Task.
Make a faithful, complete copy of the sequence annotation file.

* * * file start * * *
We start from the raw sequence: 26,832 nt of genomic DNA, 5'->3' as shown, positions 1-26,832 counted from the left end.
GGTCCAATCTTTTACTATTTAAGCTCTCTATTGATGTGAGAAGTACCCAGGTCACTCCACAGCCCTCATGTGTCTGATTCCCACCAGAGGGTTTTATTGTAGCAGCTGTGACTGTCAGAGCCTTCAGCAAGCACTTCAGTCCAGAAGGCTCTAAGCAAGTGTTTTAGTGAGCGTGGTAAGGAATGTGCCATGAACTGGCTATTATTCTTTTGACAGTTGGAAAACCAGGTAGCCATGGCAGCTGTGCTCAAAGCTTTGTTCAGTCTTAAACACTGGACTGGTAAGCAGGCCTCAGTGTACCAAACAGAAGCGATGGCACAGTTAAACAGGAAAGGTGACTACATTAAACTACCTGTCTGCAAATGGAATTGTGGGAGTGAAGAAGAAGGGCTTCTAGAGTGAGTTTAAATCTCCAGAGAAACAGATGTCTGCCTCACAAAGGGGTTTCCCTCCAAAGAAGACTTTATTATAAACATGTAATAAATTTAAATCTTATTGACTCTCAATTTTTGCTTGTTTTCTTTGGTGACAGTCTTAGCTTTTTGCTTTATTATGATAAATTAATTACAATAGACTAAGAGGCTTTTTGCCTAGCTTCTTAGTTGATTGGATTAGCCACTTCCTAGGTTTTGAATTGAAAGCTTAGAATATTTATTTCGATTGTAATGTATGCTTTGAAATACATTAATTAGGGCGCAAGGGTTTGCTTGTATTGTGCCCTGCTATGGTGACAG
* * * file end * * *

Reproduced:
We start from the raw sequence: 26,832 nt of genomic DNA, 5'->3' as shown, positions 1-26,832 counted from the left end.
GGTCCAATCTTTTACTATTTAAGCTCTCTATTGATGTGAGAAGTACCCAGGTCACTCCACAGCCCTCATGTGTCTGATTCCCACCAGAGGGTTTTATTGTAGCAGCTGTGACTGTCAGAGCCTTCAGCAAGCACTTCAGTCCAGAAGGCTCTAAGCAAGTGTTTTAGTGAGCGTGGTAAGGAATGTGCCATGAACTGGCTATTATTCTTTTGACAGTTGGAAAACCAGGTAGCCATGGCAGCTGTGCTCAAAGCTTTGTTCAGTCTTAAACACTGGACTGGTAAGCAGGCCTCAGTGTACCAAACAGAAGCGATGGCACAGTTAAACAGGAAAGGTGACTACATTAAACTACCTGTCTGCAAATGGAATTGTGGGAGTGAAGAAGAAGGGCTTCTAGAGTGAGTTTAAATCTCCAGAGAAACAGATGTCTGCCTCACAAAGGGGTTTCCCTCCAAAGAAGACTTTATTATAAACATGTAATAAATTTAAATCTTATTGACTCTCAATTTTTGCTTGTTTTCTTTGGTGACAGTCTTAGCTTTTTGCTTTATTATGATAAATTAATTACAATAGACTAAGAGGCTTTTTGCCTAGCTTCTTAGTTGATTGGATTAGCCACTTCCTAGGTTTTGAATTGAAAGCTTAGAATATTTATTTCGATTGTAATGTATGCTTTGAAATACATTAATTAGGGCGCAAGGGTTTGCTTGTATTGTGCCCTGCTATGGTGACAG